Panel advising Benson has libertarian leaning
|Title:||Panel advising Benson has libertarian leaning|
Panel advising Benson has libertarian leaning
Its mission: Find inefficiencies in state departmentsby Daniel Barrick Monitor staff 04/14/04
John Babiarz, Libertarian candidate for governor. Ken Williams Photo
A panel authorized by the governor to find inefficiencies in the state health and transportation departments is composed almost entirely of members of the Free State Project and includes a longtime antagonist of the Division of Children, Youth and Families.
Gov. Craig Benson chose John Babiarz, head of the state Libertarian Party, to chair the committee and select its members last month. Among the panel's 11 members are eight members of the libertarian Free State Project, a woman who has not yet moved to New Hampshire and Paula Werme, a Boscawen lawyer who has battled DCYF in court many times. DCYF is a division of the Department of Health and Human Services.
Members of the committee said their libertarian bent would help them find problems in state government that others had missed.
"We're not here to dismantle, we're here to look outside the box," Babiarz said. "We're here to give them a sanity check and say what works. The key aspect is looking at ways of making the process better and more efficient. All of us are outside-the-box thinkers."
The Free State Project hopes to move 20,000 people to New Hampshire within the next five years. The project's charter calls for effecting change - including shrinking the size of state government by two-thirds, repealing most gun and drug laws and doing away with public education - through electoral results. Not all of the project's members are affiliated with the Libertarian Party, though many are.
Werme is listed as an adviser to the panel. Reached by phone yesterday, Werme refused to comment on the committee or her involvement with it.
But Werme has had several publicized run-ins with DCYF and the court system in recent years. In 1999, Werme was ordered to return her license plate, which read "H8DCYF."
At the time, Werme said the plate "perfectly expresses my sentiments toward the Division for Children, Youth and Families, who violate my clients' rights on a daily basis."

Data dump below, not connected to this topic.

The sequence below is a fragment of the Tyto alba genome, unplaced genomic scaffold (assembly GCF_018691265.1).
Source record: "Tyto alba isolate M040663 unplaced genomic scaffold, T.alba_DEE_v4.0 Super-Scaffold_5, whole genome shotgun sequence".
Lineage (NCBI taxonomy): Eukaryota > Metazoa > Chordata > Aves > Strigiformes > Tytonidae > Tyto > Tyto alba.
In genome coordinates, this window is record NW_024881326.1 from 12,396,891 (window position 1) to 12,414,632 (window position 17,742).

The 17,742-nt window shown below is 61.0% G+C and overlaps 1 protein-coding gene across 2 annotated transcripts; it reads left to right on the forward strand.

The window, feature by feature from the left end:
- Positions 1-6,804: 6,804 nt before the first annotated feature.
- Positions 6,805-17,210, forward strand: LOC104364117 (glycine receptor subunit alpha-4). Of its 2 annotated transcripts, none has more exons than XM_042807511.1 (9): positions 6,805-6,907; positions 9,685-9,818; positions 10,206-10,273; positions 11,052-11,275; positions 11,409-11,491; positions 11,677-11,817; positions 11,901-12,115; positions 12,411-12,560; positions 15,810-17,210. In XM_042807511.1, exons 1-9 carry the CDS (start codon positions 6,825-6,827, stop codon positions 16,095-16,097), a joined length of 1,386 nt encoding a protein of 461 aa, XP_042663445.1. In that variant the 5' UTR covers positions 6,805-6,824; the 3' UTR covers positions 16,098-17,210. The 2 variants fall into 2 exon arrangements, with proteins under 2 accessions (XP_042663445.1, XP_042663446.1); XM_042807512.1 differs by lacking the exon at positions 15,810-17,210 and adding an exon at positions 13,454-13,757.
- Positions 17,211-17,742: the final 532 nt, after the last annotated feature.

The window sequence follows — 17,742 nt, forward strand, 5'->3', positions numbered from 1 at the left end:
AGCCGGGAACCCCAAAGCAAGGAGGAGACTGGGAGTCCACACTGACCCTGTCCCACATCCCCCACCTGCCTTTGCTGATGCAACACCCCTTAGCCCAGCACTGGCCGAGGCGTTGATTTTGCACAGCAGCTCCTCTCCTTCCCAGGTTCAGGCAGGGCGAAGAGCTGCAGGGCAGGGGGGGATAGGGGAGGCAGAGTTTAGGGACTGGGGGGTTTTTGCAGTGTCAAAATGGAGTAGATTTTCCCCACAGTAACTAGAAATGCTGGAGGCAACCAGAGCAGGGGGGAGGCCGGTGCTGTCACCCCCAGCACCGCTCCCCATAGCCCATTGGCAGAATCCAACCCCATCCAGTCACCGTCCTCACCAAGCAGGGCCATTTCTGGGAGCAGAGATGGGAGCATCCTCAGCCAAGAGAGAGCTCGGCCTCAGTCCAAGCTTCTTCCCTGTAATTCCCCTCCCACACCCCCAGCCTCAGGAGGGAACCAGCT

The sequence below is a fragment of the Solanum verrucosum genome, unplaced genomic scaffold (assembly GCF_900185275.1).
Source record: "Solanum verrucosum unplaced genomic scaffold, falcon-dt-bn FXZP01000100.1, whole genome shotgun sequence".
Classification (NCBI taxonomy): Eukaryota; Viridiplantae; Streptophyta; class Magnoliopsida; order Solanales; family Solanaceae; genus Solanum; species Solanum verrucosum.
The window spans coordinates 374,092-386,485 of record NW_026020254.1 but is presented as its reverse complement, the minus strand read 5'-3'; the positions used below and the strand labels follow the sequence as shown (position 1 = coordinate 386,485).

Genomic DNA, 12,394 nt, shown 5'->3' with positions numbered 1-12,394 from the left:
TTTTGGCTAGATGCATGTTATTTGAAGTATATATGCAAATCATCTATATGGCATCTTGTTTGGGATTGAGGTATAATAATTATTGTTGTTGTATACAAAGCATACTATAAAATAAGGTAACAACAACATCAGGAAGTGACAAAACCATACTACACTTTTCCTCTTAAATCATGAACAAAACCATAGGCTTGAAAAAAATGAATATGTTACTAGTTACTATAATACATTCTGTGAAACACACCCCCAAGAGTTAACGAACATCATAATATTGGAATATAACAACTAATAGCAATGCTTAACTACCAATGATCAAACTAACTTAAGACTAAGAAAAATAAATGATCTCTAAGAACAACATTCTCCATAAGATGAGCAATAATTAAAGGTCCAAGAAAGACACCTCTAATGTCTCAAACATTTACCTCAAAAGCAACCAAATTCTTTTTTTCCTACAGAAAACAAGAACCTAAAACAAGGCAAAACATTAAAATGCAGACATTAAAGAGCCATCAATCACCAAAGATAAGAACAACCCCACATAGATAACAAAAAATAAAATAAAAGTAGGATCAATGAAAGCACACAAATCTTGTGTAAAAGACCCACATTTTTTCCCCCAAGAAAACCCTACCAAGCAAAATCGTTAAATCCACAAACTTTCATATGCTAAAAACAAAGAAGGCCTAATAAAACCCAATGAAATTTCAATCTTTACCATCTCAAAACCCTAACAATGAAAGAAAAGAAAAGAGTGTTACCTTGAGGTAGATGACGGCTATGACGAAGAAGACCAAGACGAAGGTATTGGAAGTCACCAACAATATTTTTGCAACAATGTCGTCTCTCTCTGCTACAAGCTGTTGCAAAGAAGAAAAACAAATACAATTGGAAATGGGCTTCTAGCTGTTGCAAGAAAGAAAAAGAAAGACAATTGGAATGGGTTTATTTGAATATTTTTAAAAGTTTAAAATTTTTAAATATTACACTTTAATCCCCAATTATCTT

Last December, the state Supreme Court ruled that Werme violated state rules of professional conduct when she advised a client to disclose details of confidential court proceedings to a Monitorreporter.
"The U.S. Supreme Court has said that you need not honor an unconstitutional statute," Werme said in December. "You're free to violate it. That's all I told my client."
"In plain English, DCYF lies and the courts believe them," the site says.
Werme has run for Congress and the state Legislature as a Libertarian candidate. Babiarz, the panel's chairman, said he and other panel members would consult Werme with questions as they continued with their work. Babiarz said some officials at the Department of Health and Human Services had objected to Werme's involvement on the committee, but he defended her participation.
"She has some insights that the rest of the members of the group don't," Babiarz said. "Sometimes you have to listen to what the critics say, not to form any biased opinion, but to get a heads-up on how things work."
Don Gorman, a former Libertarian state representative from Deerfield and leader in the Free State Project, said that the panel members' status as outsiders was the right match for the job.
"Look at the present system: It needs to be revamped," he said. "And if a house is on fire, you don't form a committee made up of builders and planners. You call the fire department."
Gorman predicted that the Free State Project's robust representation on a state panel, just six months after New Hampshire was selected as the project's home, boded well.
"I think in another four years, you're going to see a lot of Free State people in the New Hampshire Legislature," he said. "We don't have the manpower yet, but it's coming."
The committee's other members include Craig Peterson of Merrimack, who was appointed to DCYF's advisory board last month by Benson; Karen and Calvin Pratt, Free State Project transplants who moved from New Jersey several months ago; Dawn Lincoln, a Free Stater who has yet to move to New Hampshire; Rick Wickson of Derry; John Barnes of New London; Amanda Phillips of Bridgewater; and Michelle Dumas of Somersworth.
Asked about the panel's strong Free State component, Benson spokesman Wendell Packard said, "We're all part of what makes New Hampshire great. The governor doesn't exclude people."
Packard said the panel had no authority to implement policy but was simply giving advice to the governor and Health and Human Services Commissioner John Stephen. Attempts to reach officials at the department last night were unsuccessful.
The New Hampshire Liberty Alliance, a lobbying and social group aligned with the Free State Project, announced yesterday that Benson would be the keynote speaker at its June fundraiser. Packard said he could not confirm whether Benson would be there.
Benson was the keynote speaker at the New Hampshire Libertarian Party's state convention last November.
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